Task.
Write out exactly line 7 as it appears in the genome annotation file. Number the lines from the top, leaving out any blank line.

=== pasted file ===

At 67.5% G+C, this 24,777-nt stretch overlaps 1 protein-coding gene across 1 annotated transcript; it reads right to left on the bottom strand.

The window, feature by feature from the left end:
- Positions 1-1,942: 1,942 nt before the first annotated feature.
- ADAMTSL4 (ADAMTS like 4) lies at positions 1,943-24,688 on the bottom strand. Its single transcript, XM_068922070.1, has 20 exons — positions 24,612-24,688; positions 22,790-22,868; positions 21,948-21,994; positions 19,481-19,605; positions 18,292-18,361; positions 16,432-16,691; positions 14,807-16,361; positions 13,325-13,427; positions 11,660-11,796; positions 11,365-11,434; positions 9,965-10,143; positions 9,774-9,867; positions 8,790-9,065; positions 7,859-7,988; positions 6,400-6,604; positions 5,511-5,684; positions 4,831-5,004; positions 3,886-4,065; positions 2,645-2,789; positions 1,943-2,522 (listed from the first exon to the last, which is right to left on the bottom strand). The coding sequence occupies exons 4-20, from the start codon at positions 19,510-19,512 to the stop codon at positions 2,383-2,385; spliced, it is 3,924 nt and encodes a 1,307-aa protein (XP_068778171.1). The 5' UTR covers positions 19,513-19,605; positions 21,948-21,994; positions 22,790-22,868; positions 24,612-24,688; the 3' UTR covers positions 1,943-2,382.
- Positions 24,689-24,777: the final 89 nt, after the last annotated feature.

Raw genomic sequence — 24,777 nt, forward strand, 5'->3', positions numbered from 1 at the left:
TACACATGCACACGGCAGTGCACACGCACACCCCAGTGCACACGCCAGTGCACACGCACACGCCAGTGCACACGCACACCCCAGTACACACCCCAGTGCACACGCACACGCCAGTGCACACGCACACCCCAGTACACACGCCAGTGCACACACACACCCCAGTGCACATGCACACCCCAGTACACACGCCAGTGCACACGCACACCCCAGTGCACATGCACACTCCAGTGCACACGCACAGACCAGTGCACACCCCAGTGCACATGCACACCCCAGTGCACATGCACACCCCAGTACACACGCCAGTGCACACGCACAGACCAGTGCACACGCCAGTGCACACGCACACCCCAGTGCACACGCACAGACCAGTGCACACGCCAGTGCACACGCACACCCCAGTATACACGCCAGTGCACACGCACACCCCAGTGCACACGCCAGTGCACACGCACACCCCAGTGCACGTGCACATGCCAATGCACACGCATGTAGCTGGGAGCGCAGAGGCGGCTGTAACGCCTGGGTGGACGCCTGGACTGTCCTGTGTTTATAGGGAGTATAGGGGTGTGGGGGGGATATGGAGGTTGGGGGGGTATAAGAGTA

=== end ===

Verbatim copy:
TACACATGCACACGGCAGTGCACACGCACACCCCAGTGCACACGCCAGTGCACACGCACACGCCAGTGCACACGCACACCCCAGTACACACCCCAGTGCACACGCACACGCCAGTGCACACGCACACCCCAGTACACACGCCAGTGCACACACACACCCCAGTGCACATGCACACCCCAGTACACACGCCAGTGCACACGCACACCCCAGTGCACATGCACACTCCAGTGCACACGCACAGACCAGTGCACACCCCAGTGCACATGCACACCCCAGTGCACATGCACACCCCAGTACACACGCCAGTGCACACGCACAGACCAGTGCACACGCCAGTGCACACGCACACCCCAGTGCACACGCACAGACCAGTGCACACGCCAGTGCACACGCACACCCCAGTATACACGCCAGTGCACACGCACACCCCAGTGCACACGCCAGTGCACACGCACACCCCAGTGCACGTGCACATGCCAATGCACACGCATGTAGCTGGGAGCGCAGAGGCGGCTGTAACGCCTGGGTGGACGCCTGGACTGTCCTGTGTTTATAGGGAGTATAGGGGTGTGGGGGGGATATGGAGGTTGGGGGGGTATAAGAGTA